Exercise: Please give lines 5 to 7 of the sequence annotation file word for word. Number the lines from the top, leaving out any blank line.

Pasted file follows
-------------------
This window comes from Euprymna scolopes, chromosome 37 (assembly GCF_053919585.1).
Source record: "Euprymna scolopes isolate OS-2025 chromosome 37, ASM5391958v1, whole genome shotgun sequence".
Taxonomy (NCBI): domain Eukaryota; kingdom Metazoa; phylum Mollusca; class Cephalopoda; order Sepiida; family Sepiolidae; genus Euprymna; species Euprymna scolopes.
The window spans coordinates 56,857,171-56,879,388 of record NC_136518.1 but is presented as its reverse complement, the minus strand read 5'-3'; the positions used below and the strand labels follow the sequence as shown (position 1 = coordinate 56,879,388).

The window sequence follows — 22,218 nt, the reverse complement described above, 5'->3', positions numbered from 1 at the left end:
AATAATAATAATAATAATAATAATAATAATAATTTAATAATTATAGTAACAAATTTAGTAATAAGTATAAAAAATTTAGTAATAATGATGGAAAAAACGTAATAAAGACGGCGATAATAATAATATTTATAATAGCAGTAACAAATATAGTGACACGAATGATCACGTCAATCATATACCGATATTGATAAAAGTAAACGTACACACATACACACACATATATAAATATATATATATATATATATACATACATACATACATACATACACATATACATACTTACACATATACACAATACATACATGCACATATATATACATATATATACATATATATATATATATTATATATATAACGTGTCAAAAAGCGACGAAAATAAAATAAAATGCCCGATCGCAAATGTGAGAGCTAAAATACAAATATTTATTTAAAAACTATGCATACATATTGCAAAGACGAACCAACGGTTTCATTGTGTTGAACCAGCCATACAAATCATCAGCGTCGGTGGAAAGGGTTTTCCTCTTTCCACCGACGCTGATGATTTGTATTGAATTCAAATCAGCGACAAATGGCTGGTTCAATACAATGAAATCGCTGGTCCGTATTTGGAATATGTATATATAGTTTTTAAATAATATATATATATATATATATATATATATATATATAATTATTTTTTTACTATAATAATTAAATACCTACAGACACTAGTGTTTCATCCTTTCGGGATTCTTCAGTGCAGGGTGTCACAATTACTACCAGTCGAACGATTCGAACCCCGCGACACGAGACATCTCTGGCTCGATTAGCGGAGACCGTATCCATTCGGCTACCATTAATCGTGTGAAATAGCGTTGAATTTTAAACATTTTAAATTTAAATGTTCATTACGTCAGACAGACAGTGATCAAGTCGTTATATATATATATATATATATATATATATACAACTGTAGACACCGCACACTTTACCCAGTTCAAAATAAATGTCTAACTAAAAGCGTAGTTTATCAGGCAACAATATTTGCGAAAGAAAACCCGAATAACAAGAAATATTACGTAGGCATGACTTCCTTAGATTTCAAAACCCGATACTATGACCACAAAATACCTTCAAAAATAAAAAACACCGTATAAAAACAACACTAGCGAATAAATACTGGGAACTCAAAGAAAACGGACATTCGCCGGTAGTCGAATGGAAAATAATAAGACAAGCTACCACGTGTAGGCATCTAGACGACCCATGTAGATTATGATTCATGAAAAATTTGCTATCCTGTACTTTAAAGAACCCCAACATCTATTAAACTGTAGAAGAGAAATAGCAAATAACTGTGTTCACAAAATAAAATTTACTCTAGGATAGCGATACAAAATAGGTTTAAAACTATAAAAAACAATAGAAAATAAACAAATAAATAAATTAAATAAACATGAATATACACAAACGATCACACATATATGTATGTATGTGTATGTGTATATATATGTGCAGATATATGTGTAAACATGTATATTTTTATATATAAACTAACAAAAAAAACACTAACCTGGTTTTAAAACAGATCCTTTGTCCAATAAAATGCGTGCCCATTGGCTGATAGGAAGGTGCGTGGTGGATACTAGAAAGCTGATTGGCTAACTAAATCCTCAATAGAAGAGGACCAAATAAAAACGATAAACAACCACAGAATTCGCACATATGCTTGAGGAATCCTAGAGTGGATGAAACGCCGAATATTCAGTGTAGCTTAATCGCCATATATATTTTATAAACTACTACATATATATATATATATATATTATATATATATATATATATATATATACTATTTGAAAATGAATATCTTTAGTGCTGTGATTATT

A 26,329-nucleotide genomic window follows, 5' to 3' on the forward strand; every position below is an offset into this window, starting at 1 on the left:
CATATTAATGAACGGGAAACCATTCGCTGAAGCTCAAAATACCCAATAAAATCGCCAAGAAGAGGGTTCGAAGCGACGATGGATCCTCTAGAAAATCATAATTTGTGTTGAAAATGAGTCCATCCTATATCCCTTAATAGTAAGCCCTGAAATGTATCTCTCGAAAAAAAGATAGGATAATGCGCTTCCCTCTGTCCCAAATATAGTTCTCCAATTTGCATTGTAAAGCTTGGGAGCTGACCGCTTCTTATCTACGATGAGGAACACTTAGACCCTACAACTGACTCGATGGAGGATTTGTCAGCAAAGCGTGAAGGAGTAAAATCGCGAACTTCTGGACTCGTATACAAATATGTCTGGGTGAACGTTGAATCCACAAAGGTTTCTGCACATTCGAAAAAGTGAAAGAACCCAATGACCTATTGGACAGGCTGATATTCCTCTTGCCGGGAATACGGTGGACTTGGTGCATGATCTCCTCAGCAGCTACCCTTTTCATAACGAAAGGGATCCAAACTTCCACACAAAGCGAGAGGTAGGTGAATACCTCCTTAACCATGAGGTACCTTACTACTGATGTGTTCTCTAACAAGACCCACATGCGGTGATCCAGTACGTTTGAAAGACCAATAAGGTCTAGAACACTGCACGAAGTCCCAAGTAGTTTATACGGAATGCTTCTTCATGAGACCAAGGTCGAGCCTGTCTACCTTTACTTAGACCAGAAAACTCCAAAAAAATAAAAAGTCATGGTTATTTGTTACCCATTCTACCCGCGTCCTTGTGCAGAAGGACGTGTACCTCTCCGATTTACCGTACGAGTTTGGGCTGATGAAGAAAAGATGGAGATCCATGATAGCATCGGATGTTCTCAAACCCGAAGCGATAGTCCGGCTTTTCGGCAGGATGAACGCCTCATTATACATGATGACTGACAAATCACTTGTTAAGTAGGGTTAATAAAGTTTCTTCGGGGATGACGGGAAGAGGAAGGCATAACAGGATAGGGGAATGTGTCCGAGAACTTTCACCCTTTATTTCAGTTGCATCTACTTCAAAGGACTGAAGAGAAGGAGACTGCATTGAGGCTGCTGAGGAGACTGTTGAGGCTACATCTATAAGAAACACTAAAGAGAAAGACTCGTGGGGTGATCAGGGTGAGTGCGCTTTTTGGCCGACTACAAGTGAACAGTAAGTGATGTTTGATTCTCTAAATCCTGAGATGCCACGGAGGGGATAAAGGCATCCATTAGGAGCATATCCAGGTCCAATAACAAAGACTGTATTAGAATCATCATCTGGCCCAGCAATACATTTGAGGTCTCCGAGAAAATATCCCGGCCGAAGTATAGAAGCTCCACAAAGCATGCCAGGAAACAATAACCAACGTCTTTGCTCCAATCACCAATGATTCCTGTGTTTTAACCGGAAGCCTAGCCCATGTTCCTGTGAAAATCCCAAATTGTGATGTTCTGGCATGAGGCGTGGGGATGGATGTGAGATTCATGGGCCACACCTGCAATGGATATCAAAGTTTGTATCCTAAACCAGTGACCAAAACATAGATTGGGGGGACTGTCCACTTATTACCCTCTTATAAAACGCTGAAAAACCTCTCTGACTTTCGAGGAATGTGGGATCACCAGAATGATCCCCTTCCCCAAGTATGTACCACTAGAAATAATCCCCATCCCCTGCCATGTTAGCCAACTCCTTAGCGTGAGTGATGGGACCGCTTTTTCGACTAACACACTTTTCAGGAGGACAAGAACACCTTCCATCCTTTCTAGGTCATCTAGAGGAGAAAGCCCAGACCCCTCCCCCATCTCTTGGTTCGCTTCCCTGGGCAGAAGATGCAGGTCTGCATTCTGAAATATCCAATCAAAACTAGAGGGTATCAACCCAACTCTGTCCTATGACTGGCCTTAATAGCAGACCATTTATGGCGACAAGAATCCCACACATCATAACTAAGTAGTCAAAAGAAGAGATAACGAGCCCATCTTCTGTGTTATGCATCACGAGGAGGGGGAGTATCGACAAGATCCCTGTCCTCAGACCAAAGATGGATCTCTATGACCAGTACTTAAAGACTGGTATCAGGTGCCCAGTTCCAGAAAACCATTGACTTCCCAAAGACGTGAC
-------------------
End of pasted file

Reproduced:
The window sequence follows — 22,218 nt, the reverse complement described above, 5'->3', positions numbered from 1 at the left end:
AATAATAATAATAATAATAATAATAATAATAATTTAATAATTATAGTAACAAATTTAGTAATAAGTATAAAAAATTTAGTAATAATGATGGAAAAAACGTAATAAAGACGGCGATAATAATAATATTTATAATAGCAGTAACAAATATAGTGACACGAATGATCACGTCAATCATATACCGATATTGATAAAAGTAAACGTACACACATACACACACATATATAAATATATATATATATATATATACATACATACATACATACATACACATATACATACTTACACATATACACAATACATACATGCACATATATATACATATATATACATATATATATATATATTATATATATAACGTGTCAAAAAGCGACGAAAATAAAATAAAATGCCCGATCGCAAATGTGAGAGCTAAAATACAAATATTTATTTAAAAACTATGCATACATATTGCAAAGACGAACCAACGGTTTCATTGTGTTGAACCAGCCATACAAATCATCAGCGTCGGTGGAAAGGGTTTTCCTCTTTCCACCGACGCTGATGATTTGTATTGAATTCAAATCAGCGACAAATGGCTGGTTCAATACAATGAAATCGCTGGTCCGTATTTGGAATATGTATATATAGTTTTTAAATAATATATATATATATATATATATATATATATATATAATTATTTTTTTACTATAATAATTAAATACCTACAGACACTAGTGTTTCATCCTTTCGGGATTCTTCAGTGCAGGGTGTCACAATTACTACCAGTCGAACGATTCGAACCCCGCGACACGAGACATCTCTGGCTCGATTAGCGGAGACCGTATCCATTCGGCTACCATTAATCGTGTGAAATAGCGTTGAATTTTAAACATTTTAAATTTAAATGTTCATTACGTCAGACAGACAGTGATCAAGTCGTTATATATATATATATATATATATATATATACAACTGTAGACACCGCACACTTTACCCAGTTCAAAATAAATGTCTAACTAAAAGCGTAGTTTATCAGGCAACAATATTTGCGAAAGAAAACCCGAATAACAAGAAATATTACGTAGGCATGACTTCCTTAGATTTCAAAACCCGATACTATGACCACAAAATACCTTCAAAAATAAAAAACACCGTATAAAAACAACACTAGCGAATAAATACTGGGAACTCAAAGAAAACGGACATTCGCCGGTAGTCGAATGGAAAATAATAAGACAAGCTACCACGTGTAGGCATCTAGACGACCCATGTAGATTATGATTCATGAAAAATTTGCTATCCTGTACTTTAAAGAACCCCAACATCTATTAAACTGTAGAAGAGAAATAGCAAATAACTGTGTTCACAAAATAAAATTTACTCTAGGATAGCGATACAAAATAGGTTTAAAACTATAAAAAACAATAGAAAATAAACAAATAAATAAATTAAATAAACATGAATATACACAAACGATCACACATATATGTATGTATGTGTATGTGTATATATATGTGCAGATATATGTGTAAACATGTATATTTTTATATATAAACTAACAAAAAAAACACTAACCTGGTTTTAAAACAGATCCTTTGTCCAATAAAATGCGTGCCCATTGGCTGATAGGAAGGTGCGTGGTGGATACTAGAAAGCTGATTGGCTAACTAAATCCTCAATAGAAGAGGACCAAATAAAAACGATAAACAACCACAGAATTCGCACATATGCTTGAGGAATCCTAGAGTGGATGAAACGCCGAATATTCAGTGTAGCTTAATCGCCATATATATTTTATAAACTACTACATATATATATATATATATATTATATATATATATATATATATATATACTATTTGAAAATGAATATCTTTAGTGCTGTGATTATT

A 26,329-nucleotide genomic window follows, 5' to 3' on the forward strand; every position below is an offset into this window, starting at 1 on the left: